34. So what would be the point of the 14mm on a full frame sensor camera? I wanted it for the rectilinear qualities, but really don’t like the corner distortion. I have a 50D also, but seems like puting the 14 on that body 14×1.6=22.4 is not different that using my 17-40 on the full frame 5DmkII, other that maybe the barrel distortion.

    My 17-40 is about 6 years old, do you think there have been any improvements in the barrel distortion since then? Seems like they would have given it a mkII name or something if they changed the optics.

  35. Hey Scott
    Thanks for sharing the information.
    I have been refused to use lighting equipments for architectural and real estate photography until I bought your e-book few weeks ago. Great information in the book. I have bought some equipments that you recommend. I am still figuring out what level of power should I use for each speedlight. I missed the workshop in Arizona and hoping you will have another one in LA soon.

  36. Can anyone suggest a tripod with a small footprint to mount my hot shoe strobes onto? TheSlik SDV-20 is no longer available and I have not been able to find a tripod to fill that void.

  37. You need to take part in a contest for one of the finest sites on the net. I am going to recommend this web site!

  38. Hi Scott
    are you using the same lighting equipment and techniques for both your real estate and your hi-end architectural interior design photography?
    or do you use a different light setup and technique for the high end stuff?

    • Grant, there’s overlap, but real estate dictates a lot of shortcuts and compromises. I shoot real estate almost exclusively with speedlights, but other work is lit with Elinchrom and Bowens heads, and a lot of continuous lighting. And there’s just a lot of fussy detail work that happens, that just can’t be done in real estate.

      • ok thanks for the insight scott, have you gone into this higher end lighting stuff in your lighting for real estate online course at all?
        have you thought about doing a online course based around this higher end photography?
        or can your perhaps do a post and going to all the fussy details around all this. i’d like to take my photography to that level and it’s really hard to find any information on the high end photography tips. have you got any resources you might be able to suggest in this area at all?

  39. Scott, not sure where to post this question, so I’ll try here.
    I see in your shoots you have what looks like a 24mm TS lens. I’ve been considering purchasing this lens also, but want to make sure it’s a worthy investment; since it’s so expensive.
    I shoot only my own work, which is kitchens and baths, so I can’t justify it based on cost, but I can justify it based on high quality images.
    My battle is often with DOF. I see in your photos what looks like endless DOF, but I struggle to achieve this with my current lens without getting into really low f-stops. Typically I shoot with a 24-70 f2.8L or a 17-40 f4L.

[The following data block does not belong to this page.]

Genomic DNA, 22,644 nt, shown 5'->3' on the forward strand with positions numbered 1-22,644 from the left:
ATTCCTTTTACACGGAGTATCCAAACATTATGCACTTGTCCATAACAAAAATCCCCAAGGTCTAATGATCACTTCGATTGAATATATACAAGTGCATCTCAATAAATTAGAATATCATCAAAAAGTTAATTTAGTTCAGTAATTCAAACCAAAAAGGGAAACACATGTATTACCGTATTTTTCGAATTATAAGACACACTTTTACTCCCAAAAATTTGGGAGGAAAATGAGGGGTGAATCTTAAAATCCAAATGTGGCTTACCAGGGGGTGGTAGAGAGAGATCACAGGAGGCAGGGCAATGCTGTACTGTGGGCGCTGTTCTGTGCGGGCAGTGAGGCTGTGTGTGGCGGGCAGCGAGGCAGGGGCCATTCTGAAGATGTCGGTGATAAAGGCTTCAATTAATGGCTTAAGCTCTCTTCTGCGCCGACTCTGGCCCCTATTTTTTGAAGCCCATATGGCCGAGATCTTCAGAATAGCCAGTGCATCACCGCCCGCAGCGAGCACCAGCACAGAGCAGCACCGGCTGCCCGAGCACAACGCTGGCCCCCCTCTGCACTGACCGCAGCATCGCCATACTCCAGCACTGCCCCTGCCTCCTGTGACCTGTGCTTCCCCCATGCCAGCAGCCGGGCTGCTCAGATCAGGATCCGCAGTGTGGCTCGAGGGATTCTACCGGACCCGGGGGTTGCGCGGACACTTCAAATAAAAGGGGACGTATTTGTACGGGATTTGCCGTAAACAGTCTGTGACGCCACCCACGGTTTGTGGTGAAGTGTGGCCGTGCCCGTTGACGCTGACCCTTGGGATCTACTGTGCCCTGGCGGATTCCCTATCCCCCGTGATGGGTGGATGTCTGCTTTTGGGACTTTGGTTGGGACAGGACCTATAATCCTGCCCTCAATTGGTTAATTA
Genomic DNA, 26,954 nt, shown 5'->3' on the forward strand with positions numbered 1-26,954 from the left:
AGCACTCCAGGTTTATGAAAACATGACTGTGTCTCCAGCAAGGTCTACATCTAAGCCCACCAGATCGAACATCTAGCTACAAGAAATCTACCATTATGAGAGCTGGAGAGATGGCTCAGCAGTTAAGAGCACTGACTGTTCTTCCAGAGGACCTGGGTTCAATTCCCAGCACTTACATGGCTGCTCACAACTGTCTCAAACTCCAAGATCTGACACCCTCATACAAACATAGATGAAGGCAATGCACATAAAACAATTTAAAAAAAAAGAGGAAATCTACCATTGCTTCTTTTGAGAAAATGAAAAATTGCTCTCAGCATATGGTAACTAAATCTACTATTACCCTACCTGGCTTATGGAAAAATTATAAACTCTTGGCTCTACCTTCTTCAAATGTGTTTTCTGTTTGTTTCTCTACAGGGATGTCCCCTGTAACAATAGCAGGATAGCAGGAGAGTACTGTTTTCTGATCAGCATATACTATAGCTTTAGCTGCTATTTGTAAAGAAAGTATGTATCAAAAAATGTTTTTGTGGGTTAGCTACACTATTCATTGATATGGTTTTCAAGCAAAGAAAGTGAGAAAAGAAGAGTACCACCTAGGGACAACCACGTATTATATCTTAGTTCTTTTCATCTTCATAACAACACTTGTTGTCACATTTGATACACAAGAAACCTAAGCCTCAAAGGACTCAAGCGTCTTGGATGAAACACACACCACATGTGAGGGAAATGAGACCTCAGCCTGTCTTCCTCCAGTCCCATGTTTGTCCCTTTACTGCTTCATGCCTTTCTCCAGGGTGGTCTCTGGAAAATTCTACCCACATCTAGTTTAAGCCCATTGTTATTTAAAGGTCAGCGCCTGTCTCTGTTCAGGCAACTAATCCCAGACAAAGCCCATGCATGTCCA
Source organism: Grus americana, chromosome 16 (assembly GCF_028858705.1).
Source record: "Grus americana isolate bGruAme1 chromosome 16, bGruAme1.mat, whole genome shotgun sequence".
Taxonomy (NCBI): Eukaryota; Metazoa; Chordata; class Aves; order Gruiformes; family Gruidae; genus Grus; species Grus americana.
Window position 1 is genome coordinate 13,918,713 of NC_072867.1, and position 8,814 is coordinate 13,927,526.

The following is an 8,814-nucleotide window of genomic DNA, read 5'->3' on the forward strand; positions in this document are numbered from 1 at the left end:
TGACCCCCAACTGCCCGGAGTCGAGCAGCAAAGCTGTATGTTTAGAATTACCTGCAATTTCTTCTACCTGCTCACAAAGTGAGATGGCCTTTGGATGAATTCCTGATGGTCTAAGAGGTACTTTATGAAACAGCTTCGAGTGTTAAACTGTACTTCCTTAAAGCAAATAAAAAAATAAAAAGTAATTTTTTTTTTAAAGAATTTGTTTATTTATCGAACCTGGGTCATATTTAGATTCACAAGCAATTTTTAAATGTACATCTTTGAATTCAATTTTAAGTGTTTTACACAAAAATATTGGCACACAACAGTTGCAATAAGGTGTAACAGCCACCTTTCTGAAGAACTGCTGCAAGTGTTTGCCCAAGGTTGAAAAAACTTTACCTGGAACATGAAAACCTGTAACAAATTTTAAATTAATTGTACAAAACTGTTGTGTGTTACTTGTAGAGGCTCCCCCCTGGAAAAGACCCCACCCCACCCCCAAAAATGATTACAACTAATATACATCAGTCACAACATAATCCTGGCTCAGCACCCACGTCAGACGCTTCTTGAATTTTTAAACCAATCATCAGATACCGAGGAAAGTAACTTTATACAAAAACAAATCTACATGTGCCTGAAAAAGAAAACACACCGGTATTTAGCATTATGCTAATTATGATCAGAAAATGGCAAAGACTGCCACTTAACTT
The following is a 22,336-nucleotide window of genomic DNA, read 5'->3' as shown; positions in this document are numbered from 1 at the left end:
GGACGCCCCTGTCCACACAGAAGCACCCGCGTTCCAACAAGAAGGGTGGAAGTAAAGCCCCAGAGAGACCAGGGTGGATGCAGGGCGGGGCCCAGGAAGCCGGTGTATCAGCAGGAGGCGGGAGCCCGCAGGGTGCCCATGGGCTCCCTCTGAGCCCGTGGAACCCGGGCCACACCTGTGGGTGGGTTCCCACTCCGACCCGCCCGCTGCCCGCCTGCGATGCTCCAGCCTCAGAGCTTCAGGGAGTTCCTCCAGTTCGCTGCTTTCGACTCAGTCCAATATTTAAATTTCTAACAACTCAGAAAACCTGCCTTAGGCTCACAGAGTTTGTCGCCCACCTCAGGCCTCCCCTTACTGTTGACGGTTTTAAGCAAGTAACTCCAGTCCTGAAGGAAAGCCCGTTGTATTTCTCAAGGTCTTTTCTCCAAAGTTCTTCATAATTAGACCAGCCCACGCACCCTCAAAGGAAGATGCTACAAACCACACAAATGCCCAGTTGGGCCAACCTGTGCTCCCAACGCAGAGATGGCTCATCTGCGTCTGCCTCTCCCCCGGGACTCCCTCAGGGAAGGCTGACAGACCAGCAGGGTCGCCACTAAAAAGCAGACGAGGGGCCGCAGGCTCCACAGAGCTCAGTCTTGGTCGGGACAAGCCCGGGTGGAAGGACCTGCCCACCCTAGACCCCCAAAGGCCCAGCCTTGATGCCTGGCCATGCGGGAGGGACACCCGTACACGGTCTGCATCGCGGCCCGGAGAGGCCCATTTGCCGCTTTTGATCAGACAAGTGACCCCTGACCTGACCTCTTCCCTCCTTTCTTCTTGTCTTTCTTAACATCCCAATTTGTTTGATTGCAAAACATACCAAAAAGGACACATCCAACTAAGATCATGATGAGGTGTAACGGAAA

If there is something on your site that talks about this please let me know and I’ll read up there. If not, a word of advice would be greatly appreciated.


  40. Geggdesign,
    The Canon 24TS is easily in the top 5 lenses Canon makes, and it’s sharpness and resolution (and lack of discernable distortion) is as good as some MF glass. Also, lens movements are fundamental to architectural work, specifically. So….yes! I rarely take that lens off the camera.
    DoF is purely a function of focal length and aperture. Shooting wide-angle, as we do in interiors, it’s largely a non-issue, but below f/8 you could find softness in the background if you looked for it. I tend to hang out in the f/10-f/13 area because that’s the sweet spot of the lenses I use.

    I shoot most of my real estate with a 17-40, and the 24-70 is a great lens, as well.

  41. Just ordered it, thanks.
    Also thanks so much for this Blog. You’ve been a great teacher here and in your book and video series, especially in a specialty segment of photography that there is little instruction or guidance available. I’d love to attend one of your workshops. Do you ever make it to the Midwest? or St. Louis?

    • Scott,
      It looks like you now have 2 people, me included who would like a work shop in St Louis, MO., any interest?

      • Cheryl,
        No one in the US produces this kind of workshop! I’ll go wherever the gig is…but it’s not happening in the US, it seems.

  42. ok thanks for the insight scott, have you gone into this high photography lighting stuff with continuous lighting etc in your lighting for real estate online course at all?

    have you thought about doing a online course based around this higher end photography?

    or can your perhaps do a post and going to all the fussy details around all this.

    i’d like to take my photography to that level and it’s really hard to find any information on the high end photography tips.

    perhaps instead you may have some resources you might be able to suggest that cover this area at all? or perhaps you have attended other architectural photographers courses yourself in this area that you could suggest to me to check out?

    i really really want to learn this high end stuff.